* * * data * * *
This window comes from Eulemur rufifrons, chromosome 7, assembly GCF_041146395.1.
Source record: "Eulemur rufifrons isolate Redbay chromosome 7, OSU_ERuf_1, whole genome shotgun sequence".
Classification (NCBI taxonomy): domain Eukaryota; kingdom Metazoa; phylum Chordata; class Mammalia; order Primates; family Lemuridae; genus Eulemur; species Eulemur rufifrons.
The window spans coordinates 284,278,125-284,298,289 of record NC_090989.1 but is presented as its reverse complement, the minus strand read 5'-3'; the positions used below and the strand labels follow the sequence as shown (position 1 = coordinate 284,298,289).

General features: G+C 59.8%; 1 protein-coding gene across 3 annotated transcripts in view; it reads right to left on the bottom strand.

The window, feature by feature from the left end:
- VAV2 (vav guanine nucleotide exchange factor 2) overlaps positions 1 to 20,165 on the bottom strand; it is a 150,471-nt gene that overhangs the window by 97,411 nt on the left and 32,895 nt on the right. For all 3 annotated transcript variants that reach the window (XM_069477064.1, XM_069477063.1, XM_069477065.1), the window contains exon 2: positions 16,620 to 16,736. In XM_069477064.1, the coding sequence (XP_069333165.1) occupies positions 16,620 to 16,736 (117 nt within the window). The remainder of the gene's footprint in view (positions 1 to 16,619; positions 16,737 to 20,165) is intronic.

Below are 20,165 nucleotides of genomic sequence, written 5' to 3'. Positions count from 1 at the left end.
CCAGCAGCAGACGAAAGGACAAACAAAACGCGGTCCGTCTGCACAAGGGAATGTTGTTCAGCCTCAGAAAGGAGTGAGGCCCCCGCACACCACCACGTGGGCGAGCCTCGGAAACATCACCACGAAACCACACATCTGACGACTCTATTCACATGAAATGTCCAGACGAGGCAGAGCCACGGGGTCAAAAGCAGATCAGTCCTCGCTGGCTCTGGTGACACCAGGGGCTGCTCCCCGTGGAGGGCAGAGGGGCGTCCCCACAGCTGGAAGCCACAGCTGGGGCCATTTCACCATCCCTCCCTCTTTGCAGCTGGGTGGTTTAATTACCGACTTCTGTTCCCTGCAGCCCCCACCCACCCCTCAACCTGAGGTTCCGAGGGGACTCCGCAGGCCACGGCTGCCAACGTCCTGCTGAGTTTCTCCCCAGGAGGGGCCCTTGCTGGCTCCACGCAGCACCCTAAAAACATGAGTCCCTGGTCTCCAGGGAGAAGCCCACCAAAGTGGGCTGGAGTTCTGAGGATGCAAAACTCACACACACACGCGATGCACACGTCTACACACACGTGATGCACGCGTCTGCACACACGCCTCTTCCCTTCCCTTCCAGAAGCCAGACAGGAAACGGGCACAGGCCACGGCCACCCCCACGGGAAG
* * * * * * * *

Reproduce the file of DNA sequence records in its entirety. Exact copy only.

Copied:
This window comes from Eulemur rufifrons, chromosome 7, assembly GCF_041146395.1.
Source record: "Eulemur rufifrons isolate Redbay chromosome 7, OSU_ERuf_1, whole genome shotgun sequence".
Classification (NCBI taxonomy): domain Eukaryota; kingdom Metazoa; phylum Chordata; class Mammalia; order Primates; family Lemuridae; genus Eulemur; species Eulemur rufifrons.
The window spans coordinates 284,278,125-284,298,289 of record NC_090989.1 but is presented as its reverse complement, the minus strand read 5'-3'; the positions used below and the strand labels follow the sequence as shown (position 1 = coordinate 284,298,289).

General features: G+C 59.8%; 1 protein-coding gene across 3 annotated transcripts in view; it reads right to left on the bottom strand.

The window, feature by feature from the left end:
- VAV2 (vav guanine nucleotide exchange factor 2) overlaps positions 1 to 20,165 on the bottom strand; it is a 150,471-nt gene that overhangs the window by 97,411 nt on the left and 32,895 nt on the right. For all 3 annotated transcript variants that reach the window (XM_069477064.1, XM_069477063.1, XM_069477065.1), the window contains exon 2: positions 16,620 to 16,736. In XM_069477064.1, the coding sequence (XP_069333165.1) occupies positions 16,620 to 16,736 (117 nt within the window). The remainder of the gene's footprint in view (positions 1 to 16,619; positions 16,737 to 20,165) is intronic.

Below are 20,165 nucleotides of genomic sequence, written 5' to 3'. Positions count from 1 at the left end.
CCAGCAGCAGACGAAAGGACAAACAAAACGCGGTCCGTCTGCACAAGGGAATGTTGTTCAGCCTCAGAAAGGAGTGAGGCCCCCGCACACCACCACGTGGGCGAGCCTCGGAAACATCACCACGAAACCACACATCTGACGACTCTATTCACATGAAATGTCCAGACGAGGCAGAGCCACGGGGTCAAAAGCAGATCAGTCCTCGCTGGCTCTGGTGACACCAGGGGCTGCTCCCCGTGGAGGGCAGAGGGGCGTCCCCACAGCTGGAAGCCACAGCTGGGGCCATTTCACCATCCCTCCCTCTTTGCAGCTGGGTGGTTTAATTACCGACTTCTGTTCCCTGCAGCCCCCACCCACCCCTCAACCTGAGGTTCCGAGGGGACTCCGCAGGCCACGGCTGCCAACGTCCTGCTGAGTTTCTCCCCAGGAGGGGCCCTTGCTGGCTCCACGCAGCACCCTAAAAACATGAGTCCCTGGTCTCCAGGGAGAAGCCCACCAAAGTGGGCTGGAGTTCTGAGGATGCAAAACTCACACACACACGCGATGCACACGTCTACACACACGTGATGCACGCGTCTGCACACACGCCTCTTCCCTTCCCTTCCAGAAGCCAGACAGGAAACGGGCACAGGCCACGGCCACCCCCACGGGAAG